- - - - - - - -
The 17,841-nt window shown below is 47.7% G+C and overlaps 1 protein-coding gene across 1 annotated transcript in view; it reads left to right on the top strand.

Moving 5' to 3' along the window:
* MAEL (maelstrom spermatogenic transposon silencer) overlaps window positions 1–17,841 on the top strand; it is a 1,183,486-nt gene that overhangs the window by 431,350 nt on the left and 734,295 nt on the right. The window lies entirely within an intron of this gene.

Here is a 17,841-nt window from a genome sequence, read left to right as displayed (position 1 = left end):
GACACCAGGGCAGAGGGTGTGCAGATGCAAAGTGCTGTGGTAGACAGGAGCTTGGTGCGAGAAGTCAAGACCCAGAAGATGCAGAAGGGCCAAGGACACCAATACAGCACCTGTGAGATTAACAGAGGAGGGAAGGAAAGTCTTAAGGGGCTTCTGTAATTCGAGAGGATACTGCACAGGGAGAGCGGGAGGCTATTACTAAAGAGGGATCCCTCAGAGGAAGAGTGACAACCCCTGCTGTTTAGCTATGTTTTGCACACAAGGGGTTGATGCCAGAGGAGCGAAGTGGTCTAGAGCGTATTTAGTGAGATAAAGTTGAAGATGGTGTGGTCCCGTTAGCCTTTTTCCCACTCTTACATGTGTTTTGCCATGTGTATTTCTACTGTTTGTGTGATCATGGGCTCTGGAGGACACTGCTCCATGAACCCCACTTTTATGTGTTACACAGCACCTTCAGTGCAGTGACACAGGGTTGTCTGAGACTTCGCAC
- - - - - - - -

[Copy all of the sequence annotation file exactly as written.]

The 17,841-nt window shown below is 47.7% G+C and overlaps 1 protein-coding gene across 1 annotated transcript in view; it reads left to right on the top strand.

Moving 5' to 3' along the window:
* MAEL (maelstrom spermatogenic transposon silencer) overlaps window positions 1–17,841 on the top strand; it is a 1,183,486-nt gene that overhangs the window by 431,350 nt on the left and 734,295 nt on the right. The window lies entirely within an intron of this gene.

Here is a 17,841-nt window from a genome sequence, read left to right as displayed (position 1 = left end):
GACACCAGGGCAGAGGGTGTGCAGATGCAAAGTGCTGTGGTAGACAGGAGCTTGGTGCGAGAAGTCAAGACCCAGAAGATGCAGAAGGGCCAAGGACACCAATACAGCACCTGTGAGATTAACAGAGGAGGGAAGGAAAGTCTTAAGGGGCTTCTGTAATTCGAGAGGATACTGCACAGGGAGAGCGGGAGGCTATTACTAAAGAGGGATCCCTCAGAGGAAGAGTGACAACCCCTGCTGTTTAGCTATGTTTTGCACACAAGGGGTTGATGCCAGAGGAGCGAAGTGGTCTAGAGCGTATTTAGTGAGATAAAGTTGAAGATGGTGTGGTCCCGTTAGCCTTTTTCCCACTCTTACATGTGTTTTGCCATGTGTATTTCTACTGTTTGTGTGATCATGGGCTCTGGAGGACACTGCTCCATGAACCCCACTTTTATGTGTTACACAGCACCTTCAGTGCAGTGACACAGGGTTGTCTGAGACTTCGCAC